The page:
Therefore, as a component of such a real time interventional system, we present methods for (1) optimized segmentation of the aorta and (2) a modified generalized cylinder (GC) model, both suitable for real time application. In particular, this work describes a GC model for the human aorta that is usable in the real-time MRI scenario. A novel reference frame scheme is introduced to solve the problem of singularities in the Frenet-Serret frame. The presented approach is kept general, making it easily adaptable to other organs.
We also present a highly optimized segmentation using Geodesic Active Contours suitable for real-time MRI.
Oriented roughly perpendicular to the aorta's main axis, the image slices of the healthy aorta exhibit a more or less circular cross-section. In case of a pathology, e.g. an aneurysm, the contour can diverge even to a concave shape. To handle this variability, segmentation is performed using a level set based approach.
The interventional scenario imposes severe constraints on acquisition and processing time. Feedback of the intervention should be less than a second. To achieve reasonable update detail the system should be able to acquire and process at least 5 frames per second with an in-plane resolution of about 2 mm.
We segment the aortic cross-section using Geodesic Active Contours [see Caselles, V., Kimmel, R., Sapiro, G.: Geodesic active contours. International Journal of Computer Vision 22(1) (1997]. An initial curve C^{0 }(see below) is placed in the image and deformed by a curvature dependent speed κ and a constant speed v in curve normal direction n according to equation (1). g is inversely related to the edge strength which is calculated from the input intensities l. It acts as a stopping function and slows down or stops the curve evolution at object boundaries. The second part of the right hand side in equation (1) constitutes an edge attraction speed in normal direction which increases the robustness for partially weak boundaries or boundaries with small gaps, a highly desirable property for images with reduced quality due to rapid acquisition times.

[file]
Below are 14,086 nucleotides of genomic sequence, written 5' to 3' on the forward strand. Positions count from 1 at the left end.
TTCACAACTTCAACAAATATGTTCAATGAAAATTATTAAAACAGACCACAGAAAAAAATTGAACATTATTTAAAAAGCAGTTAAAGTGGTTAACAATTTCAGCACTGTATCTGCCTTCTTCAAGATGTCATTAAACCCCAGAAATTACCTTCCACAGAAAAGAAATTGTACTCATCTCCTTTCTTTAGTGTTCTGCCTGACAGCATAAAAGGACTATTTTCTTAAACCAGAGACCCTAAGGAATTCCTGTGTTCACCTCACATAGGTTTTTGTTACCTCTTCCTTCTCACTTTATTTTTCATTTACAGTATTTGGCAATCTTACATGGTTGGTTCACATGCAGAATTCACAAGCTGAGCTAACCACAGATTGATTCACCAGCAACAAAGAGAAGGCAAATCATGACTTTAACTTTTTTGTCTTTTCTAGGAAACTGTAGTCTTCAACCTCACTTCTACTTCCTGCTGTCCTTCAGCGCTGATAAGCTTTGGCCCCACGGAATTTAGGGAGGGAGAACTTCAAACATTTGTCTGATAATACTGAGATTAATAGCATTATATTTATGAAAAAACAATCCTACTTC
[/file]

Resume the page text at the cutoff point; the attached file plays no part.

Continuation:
∂_{t}C=g(κ+v)n−(∇g·n)n (1)
We use the Perona-Malik diffusivity [see Perona, P., Malik, J.: Scale-Space and Edge Detection Using Anisotropic Diffusion. IEEE Trans. Pattern Anal. Mach. Intell. 12(7) (1990] given by equation (2) as stopping function g. λ is a contrast parameter which controls the decrease of the stopping function with increasing edge strength. The gradient is approximated using the Sobel Operator.